This provision, together with s23(1), relates not only to severance of clauses but also allows the court to confirm that a provision is effective and therefore that the instrument must be registered. In this case the judge went as far as he could to use the court’s powers to enable the donors’ wishes to be carried out. Some of the main issues which were brought before the court were:
A failure to select the correct type of appointment
It is for the donor to choose whether they wish their multiple attorneys to act:
- jointly and severally
- jointly in relation to some matters and jointly and severally in relation to other matters.
The donor specified that her attorneys should act jointly and severally, but gave express instructions under s7 of the form that:
Any financial decisions up to the value of £150 can be made independently by my attorneys. However, any financial decisions over this amount must be agreed upon by both my attorneys.
The Public Guardian argued that the instructions should be severed from the document due to their being incompatible with the nature of the appointment of the attorneys to act jointly and severally. Under s9(4)(b) of the Act the authority conferred by an LPA is subject to any conditions or restrictions specified in the instrument, and the instructions and box ticked were therefore at odds with one another; the option to appoint attorneys jointly in relation to some matters and jointly and severally in relation to others would have correctly reflected the donor’s instructions.
In considering the donor’s intentions, the judge gave greater weight to her instructions than to the fact the wrong box had been ticked, referring to this as ‘simply an error in completing the form’, and he concluded that it would be ‘wrong in principle to excise the condition or restriction in s7 when it is the box on page 4 which is Athe error’. An order was made allowing severally. However, she also included preferences (rather than instructions, as above) that her attorneys could act ‘severally except on investment decisions of £50,000 or more where they should act jointly’. The Public Guardian contended that the section needed to be severed because it was ‘incompatible with the nature of the appointment of the attorneys to act jointly and severally’.
District Judge Eldergill confirmed that severance was unnecessary because the donor had expressed a wish concerning investment decisions relating to £50,000 or more. In acting in the donor’s best interests the attorneys would naturally need to consider the donor’s specific wishes, but they are not bound to act in accordance with them. The judge noted that the donor’s wording was contained in preferences rather than instructions, ‘and that does make a difference’, presumably allowing for a more relaxed outcome which did not necessitate the making of an order as in MC.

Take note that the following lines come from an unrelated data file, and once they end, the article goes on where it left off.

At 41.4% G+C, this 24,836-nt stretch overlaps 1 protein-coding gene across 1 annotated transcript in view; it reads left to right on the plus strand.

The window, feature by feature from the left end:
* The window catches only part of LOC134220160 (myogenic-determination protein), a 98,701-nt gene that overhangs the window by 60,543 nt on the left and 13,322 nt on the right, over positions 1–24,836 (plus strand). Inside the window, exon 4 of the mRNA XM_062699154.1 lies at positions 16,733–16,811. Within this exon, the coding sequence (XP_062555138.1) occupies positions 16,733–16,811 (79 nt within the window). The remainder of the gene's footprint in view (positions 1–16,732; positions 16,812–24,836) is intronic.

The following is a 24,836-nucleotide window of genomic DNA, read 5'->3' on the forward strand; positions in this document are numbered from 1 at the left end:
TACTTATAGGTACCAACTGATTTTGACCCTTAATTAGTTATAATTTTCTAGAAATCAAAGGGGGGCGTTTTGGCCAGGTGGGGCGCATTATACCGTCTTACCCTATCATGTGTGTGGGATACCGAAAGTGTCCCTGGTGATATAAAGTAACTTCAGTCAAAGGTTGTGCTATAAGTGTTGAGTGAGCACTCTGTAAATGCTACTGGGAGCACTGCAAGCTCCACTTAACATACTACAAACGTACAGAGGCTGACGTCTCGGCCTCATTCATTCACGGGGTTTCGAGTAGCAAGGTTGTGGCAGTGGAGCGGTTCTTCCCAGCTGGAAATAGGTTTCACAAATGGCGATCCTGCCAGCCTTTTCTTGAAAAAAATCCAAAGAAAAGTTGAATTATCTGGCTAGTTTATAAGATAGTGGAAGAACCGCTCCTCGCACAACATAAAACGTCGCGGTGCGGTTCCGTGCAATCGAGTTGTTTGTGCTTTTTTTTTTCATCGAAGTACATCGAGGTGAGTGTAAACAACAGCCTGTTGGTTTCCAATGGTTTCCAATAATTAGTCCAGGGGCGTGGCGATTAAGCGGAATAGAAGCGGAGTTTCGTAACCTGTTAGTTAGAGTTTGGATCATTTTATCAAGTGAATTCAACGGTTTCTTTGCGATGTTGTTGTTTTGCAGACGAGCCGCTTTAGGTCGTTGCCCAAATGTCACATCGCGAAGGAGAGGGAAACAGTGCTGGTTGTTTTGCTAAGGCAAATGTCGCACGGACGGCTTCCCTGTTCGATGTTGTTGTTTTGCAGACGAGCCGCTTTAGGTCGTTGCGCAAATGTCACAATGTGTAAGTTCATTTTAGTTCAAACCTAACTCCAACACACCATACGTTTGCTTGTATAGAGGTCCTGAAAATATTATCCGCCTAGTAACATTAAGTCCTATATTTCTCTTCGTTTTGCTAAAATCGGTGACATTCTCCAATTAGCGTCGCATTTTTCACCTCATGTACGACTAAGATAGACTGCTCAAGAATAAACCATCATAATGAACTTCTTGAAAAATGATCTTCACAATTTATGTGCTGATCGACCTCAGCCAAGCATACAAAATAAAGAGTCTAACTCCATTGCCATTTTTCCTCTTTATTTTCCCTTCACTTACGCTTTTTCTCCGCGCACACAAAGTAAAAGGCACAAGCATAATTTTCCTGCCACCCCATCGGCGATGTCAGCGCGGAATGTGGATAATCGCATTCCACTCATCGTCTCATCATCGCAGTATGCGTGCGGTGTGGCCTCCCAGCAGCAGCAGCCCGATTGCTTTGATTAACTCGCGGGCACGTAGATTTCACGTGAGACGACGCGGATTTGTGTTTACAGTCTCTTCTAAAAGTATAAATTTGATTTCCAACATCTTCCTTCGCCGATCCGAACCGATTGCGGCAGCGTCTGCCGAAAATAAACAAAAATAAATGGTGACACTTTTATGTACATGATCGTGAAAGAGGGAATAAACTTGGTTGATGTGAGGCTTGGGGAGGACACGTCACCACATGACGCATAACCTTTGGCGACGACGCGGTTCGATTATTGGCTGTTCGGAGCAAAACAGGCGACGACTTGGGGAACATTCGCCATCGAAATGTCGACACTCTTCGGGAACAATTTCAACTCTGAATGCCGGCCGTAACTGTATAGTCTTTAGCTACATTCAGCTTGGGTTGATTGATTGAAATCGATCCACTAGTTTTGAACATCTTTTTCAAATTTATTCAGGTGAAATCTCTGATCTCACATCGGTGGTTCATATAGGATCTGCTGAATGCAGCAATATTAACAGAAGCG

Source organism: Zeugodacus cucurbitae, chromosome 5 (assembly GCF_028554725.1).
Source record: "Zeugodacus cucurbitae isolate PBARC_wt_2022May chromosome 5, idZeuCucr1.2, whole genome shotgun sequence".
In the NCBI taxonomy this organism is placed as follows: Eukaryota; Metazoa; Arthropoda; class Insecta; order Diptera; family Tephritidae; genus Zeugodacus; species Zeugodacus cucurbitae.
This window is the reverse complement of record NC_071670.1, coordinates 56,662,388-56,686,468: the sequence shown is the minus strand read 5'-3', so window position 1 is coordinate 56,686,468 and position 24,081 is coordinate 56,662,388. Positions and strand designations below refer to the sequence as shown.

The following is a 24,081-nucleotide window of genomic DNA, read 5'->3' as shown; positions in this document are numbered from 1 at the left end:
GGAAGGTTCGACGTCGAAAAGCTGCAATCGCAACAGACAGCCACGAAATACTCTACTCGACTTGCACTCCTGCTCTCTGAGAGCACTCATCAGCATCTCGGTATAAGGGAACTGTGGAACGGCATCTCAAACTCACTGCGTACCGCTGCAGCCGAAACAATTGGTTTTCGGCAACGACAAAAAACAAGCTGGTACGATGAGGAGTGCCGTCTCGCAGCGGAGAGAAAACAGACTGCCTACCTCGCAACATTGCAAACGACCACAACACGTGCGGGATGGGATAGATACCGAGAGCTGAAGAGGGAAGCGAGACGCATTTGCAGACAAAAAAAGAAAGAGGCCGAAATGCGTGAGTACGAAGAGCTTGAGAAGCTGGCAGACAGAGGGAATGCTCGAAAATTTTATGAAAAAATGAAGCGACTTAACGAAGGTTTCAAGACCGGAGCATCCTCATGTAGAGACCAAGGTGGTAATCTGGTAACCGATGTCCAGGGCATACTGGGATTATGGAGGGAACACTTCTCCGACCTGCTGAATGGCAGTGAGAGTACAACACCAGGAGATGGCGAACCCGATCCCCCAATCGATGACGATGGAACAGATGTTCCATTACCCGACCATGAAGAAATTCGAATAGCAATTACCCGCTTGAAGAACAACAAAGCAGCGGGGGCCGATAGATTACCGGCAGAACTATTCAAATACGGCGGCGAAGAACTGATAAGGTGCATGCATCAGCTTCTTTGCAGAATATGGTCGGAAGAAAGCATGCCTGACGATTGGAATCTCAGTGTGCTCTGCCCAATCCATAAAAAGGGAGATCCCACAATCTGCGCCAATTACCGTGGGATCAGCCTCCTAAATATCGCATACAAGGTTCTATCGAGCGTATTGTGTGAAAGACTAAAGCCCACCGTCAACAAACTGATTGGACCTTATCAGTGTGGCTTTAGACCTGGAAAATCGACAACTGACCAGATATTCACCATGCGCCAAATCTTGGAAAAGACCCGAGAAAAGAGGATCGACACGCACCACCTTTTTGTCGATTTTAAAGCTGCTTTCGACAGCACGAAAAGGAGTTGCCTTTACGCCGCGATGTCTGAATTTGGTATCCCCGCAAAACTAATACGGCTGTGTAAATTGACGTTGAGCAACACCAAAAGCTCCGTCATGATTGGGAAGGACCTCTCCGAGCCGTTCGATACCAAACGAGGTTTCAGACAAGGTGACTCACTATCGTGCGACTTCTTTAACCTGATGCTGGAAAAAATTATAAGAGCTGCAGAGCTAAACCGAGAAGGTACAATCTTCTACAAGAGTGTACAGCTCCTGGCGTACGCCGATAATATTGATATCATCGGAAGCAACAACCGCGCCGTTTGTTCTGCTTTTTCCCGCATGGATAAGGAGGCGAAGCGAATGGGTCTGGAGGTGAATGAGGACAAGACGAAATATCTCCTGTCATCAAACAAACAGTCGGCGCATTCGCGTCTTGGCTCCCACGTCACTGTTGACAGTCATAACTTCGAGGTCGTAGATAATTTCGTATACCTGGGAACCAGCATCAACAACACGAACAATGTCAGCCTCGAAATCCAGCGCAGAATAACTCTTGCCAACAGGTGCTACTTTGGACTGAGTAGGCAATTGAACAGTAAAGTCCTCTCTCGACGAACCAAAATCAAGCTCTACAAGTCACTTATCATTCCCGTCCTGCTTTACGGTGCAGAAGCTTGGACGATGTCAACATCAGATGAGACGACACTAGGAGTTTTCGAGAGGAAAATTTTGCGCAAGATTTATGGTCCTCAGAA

In the case of JG2 the donor specified that her attorneys should be appointed jointly and severally to act on her behalf in connection with her financial affairs. However her express instructions at s7 were:
My attorneys must make decisions jointly in respect of the sale of my property at X Lane, Leicester... including any property that I may be residing in that is considered as my main residence, jointly.
The Public Guardian again applied for this wording to be severed because it was considered incompatible with a joint and several appointment. As before, the weight given to the wrong box having been ticked was minimal; the donor’s intention, as presented in her instructions, was explicit, and again it was thought wrong to excise the condition in s7 ‘when it is the box on page 4 which is the error’. As these cases related in effect to the ticking of the wrong box in s4 of the form, they could be saved by Sch 1 para 3 of the MCA. As the Public Guardian also has a discretion under this provision, the Public Guardian may in future take a more lenient approach to such cases and to registering instruments without reference to the court.
Desire to support a third party
A donor’s wish to ensure that other individuals close to them are financially supported also unites several of the cases which were considered. In each of these cases District Judge Eldergill commented on the factors which inform the concept of best interests. He confirmed that, when considering what constitutes a best interests decision for the donor, the exercise cannot omit, and it cannot be divorced from, the donor’s desire to ensure a loved one is protected, particularly where they have endeavoured to make sure that the loved one should be considered a firm priority when decisions are made. In fact, establishing what is in the donor’s best interests is deeply couched in the attorneys ensuring that this third party is properly considered.